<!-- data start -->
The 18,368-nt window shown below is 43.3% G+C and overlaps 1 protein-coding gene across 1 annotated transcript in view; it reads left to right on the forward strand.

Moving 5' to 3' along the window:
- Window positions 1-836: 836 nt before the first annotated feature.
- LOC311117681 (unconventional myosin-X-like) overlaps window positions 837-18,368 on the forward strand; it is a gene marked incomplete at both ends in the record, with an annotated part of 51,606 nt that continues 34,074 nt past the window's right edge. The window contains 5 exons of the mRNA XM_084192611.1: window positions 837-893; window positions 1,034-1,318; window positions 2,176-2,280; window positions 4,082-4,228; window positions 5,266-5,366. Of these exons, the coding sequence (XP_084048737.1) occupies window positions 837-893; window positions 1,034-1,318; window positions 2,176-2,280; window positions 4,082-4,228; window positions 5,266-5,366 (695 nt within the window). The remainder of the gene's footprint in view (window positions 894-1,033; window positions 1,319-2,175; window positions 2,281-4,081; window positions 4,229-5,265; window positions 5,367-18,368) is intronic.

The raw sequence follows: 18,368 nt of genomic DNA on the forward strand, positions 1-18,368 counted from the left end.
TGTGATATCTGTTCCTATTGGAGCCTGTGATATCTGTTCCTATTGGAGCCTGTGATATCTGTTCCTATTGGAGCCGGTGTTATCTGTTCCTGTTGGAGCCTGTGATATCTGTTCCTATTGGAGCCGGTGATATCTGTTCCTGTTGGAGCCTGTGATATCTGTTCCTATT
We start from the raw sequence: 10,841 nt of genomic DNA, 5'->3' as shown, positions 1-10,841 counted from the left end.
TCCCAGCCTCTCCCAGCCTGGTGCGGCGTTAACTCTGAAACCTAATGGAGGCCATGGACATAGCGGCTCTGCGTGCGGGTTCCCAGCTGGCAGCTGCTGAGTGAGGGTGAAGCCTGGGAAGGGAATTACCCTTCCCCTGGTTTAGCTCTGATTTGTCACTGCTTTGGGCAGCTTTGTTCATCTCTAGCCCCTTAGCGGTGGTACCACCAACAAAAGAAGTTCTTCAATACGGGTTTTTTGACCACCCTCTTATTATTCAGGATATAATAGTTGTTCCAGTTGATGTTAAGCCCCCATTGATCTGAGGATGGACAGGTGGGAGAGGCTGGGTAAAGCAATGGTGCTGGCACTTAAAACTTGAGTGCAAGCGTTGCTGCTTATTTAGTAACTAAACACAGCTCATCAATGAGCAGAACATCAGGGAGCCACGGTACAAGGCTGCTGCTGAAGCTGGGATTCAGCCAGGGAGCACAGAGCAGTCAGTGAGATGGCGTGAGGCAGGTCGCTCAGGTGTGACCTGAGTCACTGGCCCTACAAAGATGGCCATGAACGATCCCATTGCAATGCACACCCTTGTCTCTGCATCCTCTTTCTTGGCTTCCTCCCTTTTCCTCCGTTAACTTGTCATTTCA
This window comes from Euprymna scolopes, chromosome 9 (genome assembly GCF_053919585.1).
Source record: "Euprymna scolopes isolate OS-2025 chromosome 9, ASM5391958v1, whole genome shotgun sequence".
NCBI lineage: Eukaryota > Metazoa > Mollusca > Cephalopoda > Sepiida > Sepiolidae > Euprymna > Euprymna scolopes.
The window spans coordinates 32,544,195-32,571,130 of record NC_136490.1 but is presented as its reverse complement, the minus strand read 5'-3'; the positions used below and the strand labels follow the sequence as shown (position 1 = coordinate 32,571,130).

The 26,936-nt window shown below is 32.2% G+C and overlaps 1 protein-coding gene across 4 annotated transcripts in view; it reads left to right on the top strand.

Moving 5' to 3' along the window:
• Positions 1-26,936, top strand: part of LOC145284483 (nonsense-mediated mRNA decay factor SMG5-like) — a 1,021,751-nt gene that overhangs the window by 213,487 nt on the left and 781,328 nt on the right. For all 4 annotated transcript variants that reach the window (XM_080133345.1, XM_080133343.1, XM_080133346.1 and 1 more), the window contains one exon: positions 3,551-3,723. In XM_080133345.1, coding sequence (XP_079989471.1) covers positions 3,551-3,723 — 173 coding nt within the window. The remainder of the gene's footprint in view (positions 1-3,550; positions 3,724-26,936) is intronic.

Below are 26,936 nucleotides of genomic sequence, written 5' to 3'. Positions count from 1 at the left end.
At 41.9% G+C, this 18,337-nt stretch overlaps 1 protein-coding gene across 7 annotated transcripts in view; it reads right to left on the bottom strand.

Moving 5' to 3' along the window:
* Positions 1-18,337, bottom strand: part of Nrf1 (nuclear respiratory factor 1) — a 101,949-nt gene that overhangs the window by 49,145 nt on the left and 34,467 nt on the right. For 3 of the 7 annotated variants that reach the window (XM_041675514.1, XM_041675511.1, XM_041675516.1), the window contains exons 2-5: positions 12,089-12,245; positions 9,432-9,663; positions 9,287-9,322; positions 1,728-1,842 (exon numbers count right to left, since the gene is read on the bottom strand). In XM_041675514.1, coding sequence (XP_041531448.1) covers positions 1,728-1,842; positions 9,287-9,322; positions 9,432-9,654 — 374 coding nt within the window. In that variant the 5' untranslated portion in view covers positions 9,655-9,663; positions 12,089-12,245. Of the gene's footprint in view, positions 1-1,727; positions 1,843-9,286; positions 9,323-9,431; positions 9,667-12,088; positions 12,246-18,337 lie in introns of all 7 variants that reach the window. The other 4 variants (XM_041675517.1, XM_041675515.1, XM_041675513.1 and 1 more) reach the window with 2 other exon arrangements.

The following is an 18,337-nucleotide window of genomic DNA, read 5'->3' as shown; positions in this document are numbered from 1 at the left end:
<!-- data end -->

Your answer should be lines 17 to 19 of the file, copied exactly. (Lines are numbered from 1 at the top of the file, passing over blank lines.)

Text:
At 41.9% G+C, this 18,337-nt stretch overlaps 1 protein-coding gene across 7 annotated transcripts in view; it reads right to left on the bottom strand.

Moving 5' to 3' along the window:
* Positions 1-18,337, bottom strand: part of Nrf1 (nuclear respiratory factor 1) — a 101,949-nt gene that overhangs the window by 49,145 nt on the left and 34,467 nt on the right. For 3 of the 7 annotated variants that reach the window (XM_041675514.1, XM_041675511.1, XM_041675516.1), the window contains exons 2-5: positions 12,089-12,245; positions 9,432-9,663; positions 9,287-9,322; positions 1,728-1,842 (exon numbers count right to left, since the gene is read on the bottom strand). In XM_041675514.1, coding sequence (XP_041531448.1) covers positions 1,728-1,842; positions 9,287-9,322; positions 9,432-9,654 — 374 coding nt within the window. In that variant the 5' untranslated portion in view covers positions 9,655-9,663; positions 12,089-12,245. Of the gene's footprint in view, positions 1-1,727; positions 1,843-9,286; positions 9,323-9,431; positions 9,667-12,088; positions 12,246-18,337 lie in introns of all 7 variants that reach the window. The other 4 variants (XM_041675517.1, XM_041675515.1, XM_041675513.1 and 1 more) reach the window with 2 other exon arrangements.